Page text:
We tend to get used to things around. We build our software development process. We organize our project management. We set up our sales team. Everything goes fine. We’re happy with results. Sometimes someone comes up with nice tiny idea of improving this or that. After long discussions he gets green light to implement the idea. We’re happy even more.
Now imagine a situation: there comes Jane – an outsider form the organization which was completely different. Jane has seen different companies: the good, the bad and the ugly ones. She doesn’t come with a plan to change things around in a way which suits the model she has on her mind. No, she’s going to adjust. That’s the way people should act as they join a new community. When in Rome do as Romans do.
Jane sees things which are great in a new workplace. Maybe it’s organization of software development, maybe the atmosphere. On the other hand she, as a newcomer, sees things which, well, could be improved a bit. She hasn’t got used to them yet. She has a fresh view. If I have to decide who I should talk with about improvements in my organization it would be Jane, just when she already learns how things happen here. If I were Jane I would stick around for a couple of months to see the big picture and I would probably try to throw in a couple of ideas.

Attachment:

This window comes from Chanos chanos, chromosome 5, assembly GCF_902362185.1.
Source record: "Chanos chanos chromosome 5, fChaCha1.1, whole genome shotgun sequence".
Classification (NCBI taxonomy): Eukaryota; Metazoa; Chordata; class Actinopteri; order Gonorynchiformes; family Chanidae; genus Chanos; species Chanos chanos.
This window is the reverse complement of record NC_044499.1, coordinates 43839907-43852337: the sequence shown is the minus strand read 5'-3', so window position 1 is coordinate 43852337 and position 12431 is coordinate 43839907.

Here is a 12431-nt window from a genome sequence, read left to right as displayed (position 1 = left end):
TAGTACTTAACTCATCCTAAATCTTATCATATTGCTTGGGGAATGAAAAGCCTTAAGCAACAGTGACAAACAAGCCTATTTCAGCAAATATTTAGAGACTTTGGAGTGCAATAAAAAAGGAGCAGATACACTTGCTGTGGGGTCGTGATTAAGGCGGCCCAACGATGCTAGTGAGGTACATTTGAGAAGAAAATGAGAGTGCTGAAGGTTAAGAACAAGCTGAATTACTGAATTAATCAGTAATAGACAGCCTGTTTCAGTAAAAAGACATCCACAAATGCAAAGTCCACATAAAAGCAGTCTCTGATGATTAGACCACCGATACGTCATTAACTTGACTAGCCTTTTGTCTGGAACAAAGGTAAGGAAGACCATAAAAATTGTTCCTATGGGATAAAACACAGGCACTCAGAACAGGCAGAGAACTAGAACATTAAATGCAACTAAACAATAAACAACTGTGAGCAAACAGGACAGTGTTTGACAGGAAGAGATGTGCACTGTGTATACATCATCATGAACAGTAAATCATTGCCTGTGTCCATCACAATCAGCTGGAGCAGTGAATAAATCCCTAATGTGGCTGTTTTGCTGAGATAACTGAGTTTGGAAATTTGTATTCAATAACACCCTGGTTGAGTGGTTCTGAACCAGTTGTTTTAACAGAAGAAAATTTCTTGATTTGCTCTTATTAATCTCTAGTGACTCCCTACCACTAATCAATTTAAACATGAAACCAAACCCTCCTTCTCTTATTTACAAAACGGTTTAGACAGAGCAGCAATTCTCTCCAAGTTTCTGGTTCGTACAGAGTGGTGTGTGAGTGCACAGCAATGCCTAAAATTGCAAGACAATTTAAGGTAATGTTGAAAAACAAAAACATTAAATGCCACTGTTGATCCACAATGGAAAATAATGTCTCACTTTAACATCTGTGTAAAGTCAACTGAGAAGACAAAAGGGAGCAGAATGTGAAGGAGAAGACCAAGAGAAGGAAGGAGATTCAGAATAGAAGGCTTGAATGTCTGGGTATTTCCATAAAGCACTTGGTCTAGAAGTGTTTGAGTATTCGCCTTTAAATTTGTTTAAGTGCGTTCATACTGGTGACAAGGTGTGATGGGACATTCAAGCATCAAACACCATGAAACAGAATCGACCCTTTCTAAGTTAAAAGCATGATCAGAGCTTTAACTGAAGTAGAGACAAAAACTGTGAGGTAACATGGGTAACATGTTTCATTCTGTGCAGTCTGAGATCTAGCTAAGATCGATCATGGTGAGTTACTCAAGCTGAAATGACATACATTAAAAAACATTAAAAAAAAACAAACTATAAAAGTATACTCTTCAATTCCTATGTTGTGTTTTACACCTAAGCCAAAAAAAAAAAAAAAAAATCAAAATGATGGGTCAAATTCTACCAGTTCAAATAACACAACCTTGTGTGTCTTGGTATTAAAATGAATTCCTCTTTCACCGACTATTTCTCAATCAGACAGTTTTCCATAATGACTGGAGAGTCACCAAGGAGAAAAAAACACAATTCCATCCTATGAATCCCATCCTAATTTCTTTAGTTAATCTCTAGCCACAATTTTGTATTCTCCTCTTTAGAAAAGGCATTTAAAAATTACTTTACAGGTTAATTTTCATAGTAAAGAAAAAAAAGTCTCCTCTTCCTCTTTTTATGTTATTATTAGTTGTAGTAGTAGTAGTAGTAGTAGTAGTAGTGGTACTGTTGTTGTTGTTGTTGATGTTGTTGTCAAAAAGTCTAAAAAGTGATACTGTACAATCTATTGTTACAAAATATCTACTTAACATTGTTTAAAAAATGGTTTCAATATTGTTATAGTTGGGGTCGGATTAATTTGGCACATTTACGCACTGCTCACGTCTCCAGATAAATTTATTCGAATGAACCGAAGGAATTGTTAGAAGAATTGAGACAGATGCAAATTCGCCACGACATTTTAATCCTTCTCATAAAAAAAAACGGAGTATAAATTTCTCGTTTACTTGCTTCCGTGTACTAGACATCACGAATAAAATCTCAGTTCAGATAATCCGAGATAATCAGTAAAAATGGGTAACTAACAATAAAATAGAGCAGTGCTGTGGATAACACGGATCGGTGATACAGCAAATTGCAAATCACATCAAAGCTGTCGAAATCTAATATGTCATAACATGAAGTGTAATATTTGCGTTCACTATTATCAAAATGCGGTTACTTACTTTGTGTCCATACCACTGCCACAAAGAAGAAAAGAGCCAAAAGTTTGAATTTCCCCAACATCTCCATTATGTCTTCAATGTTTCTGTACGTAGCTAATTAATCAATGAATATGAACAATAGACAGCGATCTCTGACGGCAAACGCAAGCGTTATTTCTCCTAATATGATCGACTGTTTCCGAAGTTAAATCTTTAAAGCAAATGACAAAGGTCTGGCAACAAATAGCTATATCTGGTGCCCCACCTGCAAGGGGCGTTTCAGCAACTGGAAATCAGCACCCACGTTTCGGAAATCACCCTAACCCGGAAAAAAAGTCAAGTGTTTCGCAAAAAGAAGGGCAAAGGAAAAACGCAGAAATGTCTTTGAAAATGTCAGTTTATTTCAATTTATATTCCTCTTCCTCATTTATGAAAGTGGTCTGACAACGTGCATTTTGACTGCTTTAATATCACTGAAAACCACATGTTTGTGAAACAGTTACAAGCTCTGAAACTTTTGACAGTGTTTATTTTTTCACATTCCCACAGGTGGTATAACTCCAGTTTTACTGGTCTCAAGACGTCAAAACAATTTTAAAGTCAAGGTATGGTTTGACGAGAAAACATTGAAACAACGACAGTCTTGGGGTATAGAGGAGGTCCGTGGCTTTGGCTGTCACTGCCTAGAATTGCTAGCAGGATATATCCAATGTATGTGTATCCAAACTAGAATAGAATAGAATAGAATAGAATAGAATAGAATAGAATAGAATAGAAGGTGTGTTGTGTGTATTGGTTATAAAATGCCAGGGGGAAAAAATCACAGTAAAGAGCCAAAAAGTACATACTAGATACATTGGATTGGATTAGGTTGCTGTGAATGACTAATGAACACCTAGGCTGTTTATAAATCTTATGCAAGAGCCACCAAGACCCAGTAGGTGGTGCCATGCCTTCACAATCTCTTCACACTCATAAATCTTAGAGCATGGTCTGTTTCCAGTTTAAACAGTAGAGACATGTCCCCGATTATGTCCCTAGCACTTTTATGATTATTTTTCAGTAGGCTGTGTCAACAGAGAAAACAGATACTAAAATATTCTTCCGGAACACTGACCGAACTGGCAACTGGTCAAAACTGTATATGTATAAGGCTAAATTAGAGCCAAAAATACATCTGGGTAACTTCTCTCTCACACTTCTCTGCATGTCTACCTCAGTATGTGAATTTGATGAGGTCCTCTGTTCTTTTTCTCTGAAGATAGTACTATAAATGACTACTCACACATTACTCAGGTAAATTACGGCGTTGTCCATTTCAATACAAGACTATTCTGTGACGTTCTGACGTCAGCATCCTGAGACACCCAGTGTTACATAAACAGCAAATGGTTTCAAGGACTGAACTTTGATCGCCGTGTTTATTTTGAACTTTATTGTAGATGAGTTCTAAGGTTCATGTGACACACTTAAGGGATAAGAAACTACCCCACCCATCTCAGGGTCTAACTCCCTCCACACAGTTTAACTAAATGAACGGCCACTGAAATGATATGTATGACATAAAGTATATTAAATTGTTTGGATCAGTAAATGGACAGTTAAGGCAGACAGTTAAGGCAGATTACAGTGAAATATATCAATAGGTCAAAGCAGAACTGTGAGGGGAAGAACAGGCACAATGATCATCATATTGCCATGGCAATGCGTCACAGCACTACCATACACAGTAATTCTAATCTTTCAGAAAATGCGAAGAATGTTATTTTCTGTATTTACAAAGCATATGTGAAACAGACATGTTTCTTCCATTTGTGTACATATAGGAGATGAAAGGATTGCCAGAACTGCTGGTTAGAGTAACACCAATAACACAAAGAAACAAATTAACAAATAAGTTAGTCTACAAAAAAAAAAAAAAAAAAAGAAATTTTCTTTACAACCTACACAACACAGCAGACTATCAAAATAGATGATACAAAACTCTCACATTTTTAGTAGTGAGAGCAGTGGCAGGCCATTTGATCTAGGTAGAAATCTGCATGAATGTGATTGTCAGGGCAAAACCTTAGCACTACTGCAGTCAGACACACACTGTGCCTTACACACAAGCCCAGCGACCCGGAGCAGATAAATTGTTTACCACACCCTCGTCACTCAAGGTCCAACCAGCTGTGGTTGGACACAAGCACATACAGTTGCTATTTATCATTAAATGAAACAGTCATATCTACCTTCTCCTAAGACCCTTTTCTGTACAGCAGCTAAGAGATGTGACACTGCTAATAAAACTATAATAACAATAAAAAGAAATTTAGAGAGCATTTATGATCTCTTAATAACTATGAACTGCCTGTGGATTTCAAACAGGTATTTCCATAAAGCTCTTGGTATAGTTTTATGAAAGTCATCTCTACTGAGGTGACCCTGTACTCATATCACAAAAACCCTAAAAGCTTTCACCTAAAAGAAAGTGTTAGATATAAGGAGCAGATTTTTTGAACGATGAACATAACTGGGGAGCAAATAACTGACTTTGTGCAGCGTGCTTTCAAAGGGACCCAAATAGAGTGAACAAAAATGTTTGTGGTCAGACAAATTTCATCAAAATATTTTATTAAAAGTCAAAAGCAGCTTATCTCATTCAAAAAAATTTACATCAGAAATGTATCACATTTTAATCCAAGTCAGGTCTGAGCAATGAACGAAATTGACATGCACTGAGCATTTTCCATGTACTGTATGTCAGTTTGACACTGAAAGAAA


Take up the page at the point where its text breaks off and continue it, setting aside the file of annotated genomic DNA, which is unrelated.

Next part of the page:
Fresh blood is always the best trigger to start improvements. Insiders are always biased. When I consider my past spell as a manager from a perspective of time I see how important it was to bring some fresh faces and let them to change things. As far as Jane isn’t one of these zealots who have one and only answer for each question (“we’ll use this technique since it’s proven in my last job”) you’ll end up with improvements which you’d never propose or it would take you way more time to get into the point when they come up.
By the way, one thing I screwed last time. I didn’t encourage people to play Jane’s role enough. The funny thing is it appeared later when I was no longer there.
If you want to improve make use of fresh blood in your organization. These people will help you to avoid your bias and start discussion about improvements.
Have you had a chance to change things when you were a newcomer?